Learn more about emotions. Know the responses that affect emotions and the three dimensions of conscious emotional experience.
There are a great many words in every language to describe what we generally designate as emotion. We have all experienced fear, anger, grief, guilt, joy, love, and hate, and we have observed these emotions in others. But what exactly is meant by the term “emotion”?
What is emotion?
The word “emotion” is derived from the Latin word emovere, which means to stir up, agitate, or excite. There is no sharp distinction between emotion and motivation. Both involve being “stirred-up” or agitated, and both may arouse, sustain, and direct activity in the organism.
Emotions may be roughly distinguished from the physiological drives, however, in that these drives arise because of the certain tissue needs, while emotions do not. Further, emotions often depend upon the organism’s awareness of the significance of a situation and thus involve the cognitive processes of perception and thinking. And finally, the arousal and satisfaction of the physiological drives may come to follow relatively automatic, habitual behavior patterns, while emotion usually occurs in situations where there is no ready-made habitual response to deal with the situation.
2 Kinds of Responses that Often Reflect Emotion
The first of these is an external or overt response made to the environment. This may take the form of changes in facial expression, such as smiling, scowling, laughing, and crying. Or it may involve the manifestation of overt aggression, such as striking an adversary, kicking a chair, and cursing.
The second type of response accompanying emotion is internal or physiological. When emotion is intense, widespread changes occur within the body. The heart beats more rapidly, blood sugar is released from the liver, the pupils of the eyes dilate, and many other changes occur. A vast amount of research has been carried out on the physiological aspects of emotion, and we consider some of this research in detail later in this chapter.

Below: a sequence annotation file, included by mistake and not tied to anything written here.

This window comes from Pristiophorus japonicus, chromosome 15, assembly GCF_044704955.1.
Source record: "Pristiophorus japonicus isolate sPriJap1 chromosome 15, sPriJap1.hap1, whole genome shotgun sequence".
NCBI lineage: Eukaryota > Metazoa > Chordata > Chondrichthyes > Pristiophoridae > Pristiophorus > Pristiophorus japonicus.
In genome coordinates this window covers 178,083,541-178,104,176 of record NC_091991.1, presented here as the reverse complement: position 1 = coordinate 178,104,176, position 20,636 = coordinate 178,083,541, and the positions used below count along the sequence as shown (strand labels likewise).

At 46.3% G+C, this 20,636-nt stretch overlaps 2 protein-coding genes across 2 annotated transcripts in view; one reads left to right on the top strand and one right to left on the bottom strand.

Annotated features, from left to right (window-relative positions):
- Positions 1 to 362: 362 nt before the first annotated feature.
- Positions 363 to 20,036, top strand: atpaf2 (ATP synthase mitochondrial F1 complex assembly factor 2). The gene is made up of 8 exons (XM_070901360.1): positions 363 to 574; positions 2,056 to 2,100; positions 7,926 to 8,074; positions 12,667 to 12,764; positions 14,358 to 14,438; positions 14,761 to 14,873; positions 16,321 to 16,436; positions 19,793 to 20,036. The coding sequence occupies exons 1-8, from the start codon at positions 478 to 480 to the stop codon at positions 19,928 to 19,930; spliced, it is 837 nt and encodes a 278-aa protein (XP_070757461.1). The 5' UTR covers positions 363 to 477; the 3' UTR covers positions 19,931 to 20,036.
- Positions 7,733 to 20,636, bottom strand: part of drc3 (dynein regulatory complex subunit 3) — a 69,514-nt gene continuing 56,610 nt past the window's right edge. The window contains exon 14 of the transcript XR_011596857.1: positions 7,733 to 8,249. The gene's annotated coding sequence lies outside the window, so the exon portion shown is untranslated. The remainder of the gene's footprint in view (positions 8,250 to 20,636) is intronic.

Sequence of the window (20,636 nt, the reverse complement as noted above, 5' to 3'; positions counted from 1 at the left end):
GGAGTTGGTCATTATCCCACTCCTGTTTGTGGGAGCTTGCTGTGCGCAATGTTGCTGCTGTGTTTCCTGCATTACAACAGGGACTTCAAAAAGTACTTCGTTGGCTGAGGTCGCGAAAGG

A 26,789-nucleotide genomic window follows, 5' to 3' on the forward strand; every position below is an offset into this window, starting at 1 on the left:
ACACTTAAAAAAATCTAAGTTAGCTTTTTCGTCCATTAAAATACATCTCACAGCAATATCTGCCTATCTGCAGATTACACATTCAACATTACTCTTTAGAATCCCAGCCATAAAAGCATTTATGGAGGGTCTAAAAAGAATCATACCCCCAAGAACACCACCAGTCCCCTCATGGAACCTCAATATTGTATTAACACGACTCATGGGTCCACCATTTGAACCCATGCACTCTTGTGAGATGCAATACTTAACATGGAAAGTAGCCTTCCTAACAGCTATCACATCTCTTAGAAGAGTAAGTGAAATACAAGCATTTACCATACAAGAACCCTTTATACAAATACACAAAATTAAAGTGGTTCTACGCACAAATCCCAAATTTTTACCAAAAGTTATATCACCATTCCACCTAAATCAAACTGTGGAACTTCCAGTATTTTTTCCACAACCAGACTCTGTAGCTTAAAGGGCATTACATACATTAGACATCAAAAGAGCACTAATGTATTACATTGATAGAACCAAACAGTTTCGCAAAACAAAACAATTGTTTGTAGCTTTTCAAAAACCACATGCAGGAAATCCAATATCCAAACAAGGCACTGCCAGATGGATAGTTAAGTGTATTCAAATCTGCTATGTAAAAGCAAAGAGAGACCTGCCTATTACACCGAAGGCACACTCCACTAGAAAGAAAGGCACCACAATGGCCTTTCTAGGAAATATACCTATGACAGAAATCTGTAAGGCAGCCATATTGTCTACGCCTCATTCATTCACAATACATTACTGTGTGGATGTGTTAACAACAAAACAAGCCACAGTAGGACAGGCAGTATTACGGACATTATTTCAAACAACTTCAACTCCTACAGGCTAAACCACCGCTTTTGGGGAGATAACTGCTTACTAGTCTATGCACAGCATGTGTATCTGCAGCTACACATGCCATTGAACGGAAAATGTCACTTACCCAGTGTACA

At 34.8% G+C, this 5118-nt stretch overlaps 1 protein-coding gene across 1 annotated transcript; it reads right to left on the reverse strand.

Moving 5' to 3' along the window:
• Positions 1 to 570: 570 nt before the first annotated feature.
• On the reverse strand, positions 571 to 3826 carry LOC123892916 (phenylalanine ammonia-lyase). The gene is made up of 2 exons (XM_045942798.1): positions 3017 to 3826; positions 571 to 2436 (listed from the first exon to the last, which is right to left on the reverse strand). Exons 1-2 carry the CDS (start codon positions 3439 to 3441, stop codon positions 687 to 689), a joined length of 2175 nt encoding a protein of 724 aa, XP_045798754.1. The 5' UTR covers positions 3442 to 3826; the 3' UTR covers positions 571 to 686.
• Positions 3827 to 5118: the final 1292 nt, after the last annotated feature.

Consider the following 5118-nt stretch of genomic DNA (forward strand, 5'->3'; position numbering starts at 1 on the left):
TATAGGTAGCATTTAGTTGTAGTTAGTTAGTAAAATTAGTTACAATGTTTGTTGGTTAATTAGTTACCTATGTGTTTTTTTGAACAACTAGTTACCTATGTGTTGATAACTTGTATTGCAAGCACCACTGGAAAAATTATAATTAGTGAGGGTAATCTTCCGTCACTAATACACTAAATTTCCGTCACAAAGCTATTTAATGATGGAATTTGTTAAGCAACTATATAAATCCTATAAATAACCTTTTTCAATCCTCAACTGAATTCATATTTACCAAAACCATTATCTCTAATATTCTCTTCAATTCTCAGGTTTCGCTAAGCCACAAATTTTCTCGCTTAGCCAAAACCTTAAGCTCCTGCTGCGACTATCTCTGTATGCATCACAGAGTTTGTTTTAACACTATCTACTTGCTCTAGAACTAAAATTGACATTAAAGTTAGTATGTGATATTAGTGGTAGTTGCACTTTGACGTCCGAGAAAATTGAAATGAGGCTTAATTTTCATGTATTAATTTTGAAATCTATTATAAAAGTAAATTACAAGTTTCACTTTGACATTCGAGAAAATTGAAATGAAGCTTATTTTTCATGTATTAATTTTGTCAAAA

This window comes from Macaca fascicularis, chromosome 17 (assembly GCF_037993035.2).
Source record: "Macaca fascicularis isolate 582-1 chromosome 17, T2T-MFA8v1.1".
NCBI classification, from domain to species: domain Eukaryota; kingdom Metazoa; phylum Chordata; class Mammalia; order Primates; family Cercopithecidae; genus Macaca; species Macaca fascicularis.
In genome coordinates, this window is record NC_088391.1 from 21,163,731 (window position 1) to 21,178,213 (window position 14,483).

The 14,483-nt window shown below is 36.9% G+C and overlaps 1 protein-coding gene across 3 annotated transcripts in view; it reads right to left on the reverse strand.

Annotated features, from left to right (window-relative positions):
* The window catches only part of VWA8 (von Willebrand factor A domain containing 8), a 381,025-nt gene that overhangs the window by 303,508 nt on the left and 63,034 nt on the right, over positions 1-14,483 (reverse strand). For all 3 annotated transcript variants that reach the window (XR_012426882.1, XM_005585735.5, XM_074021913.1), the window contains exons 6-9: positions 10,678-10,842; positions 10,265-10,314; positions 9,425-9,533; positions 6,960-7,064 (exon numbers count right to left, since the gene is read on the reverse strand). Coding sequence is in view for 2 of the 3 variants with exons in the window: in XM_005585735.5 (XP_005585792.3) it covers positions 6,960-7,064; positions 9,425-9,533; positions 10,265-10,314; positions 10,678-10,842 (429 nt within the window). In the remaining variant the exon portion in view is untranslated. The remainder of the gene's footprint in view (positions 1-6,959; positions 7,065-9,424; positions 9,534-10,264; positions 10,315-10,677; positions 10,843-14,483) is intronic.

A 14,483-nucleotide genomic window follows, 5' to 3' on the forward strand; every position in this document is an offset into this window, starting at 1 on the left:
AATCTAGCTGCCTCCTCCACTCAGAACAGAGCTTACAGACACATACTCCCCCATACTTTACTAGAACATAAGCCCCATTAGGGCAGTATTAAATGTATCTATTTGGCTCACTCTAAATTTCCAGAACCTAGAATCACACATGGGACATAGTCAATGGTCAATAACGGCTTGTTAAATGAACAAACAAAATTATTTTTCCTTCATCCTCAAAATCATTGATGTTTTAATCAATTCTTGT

Three Dimensions of Conscious Emotional Experience
There are at least three dimensions of conscious emotional experience that are helpful in understanding the nature of emotion. These are tension-relaxation, pleasantness-unpleasantness, and attention-rejection.
Emotions range in intensity from mild states, such as slight variations in mood, to the intense passions that disrupt and disorganize behavior. We may be slightly angry or miffed, or we may become so intensely angry that we lose control of our behavior. Thus, we may say that emotions vary, greatly in the degree of tension or relaxation involved.
Emotions also vary along a dimension of pleasantness-unpleasantness. This has been referred to as “hedonic tone,” and it is simply the feeling tone associated with the emotion. We usually experience emotions such as joy, pride, contentment, and love, as being pleasant, while grief, shame, fear, remorse, and guilt are relatively unpleasant.
Finally, attention-rejection is a dimension wherein emotions range from those which involve from turning away to those which involve drawing one’s attention to something. As in the case of the other dimensions just discussed, this dimension is reflected in facial expressions associated with the emotion. Any facial expression of emotion can be placed on this, depending on how it is judged according to the three dimensions.
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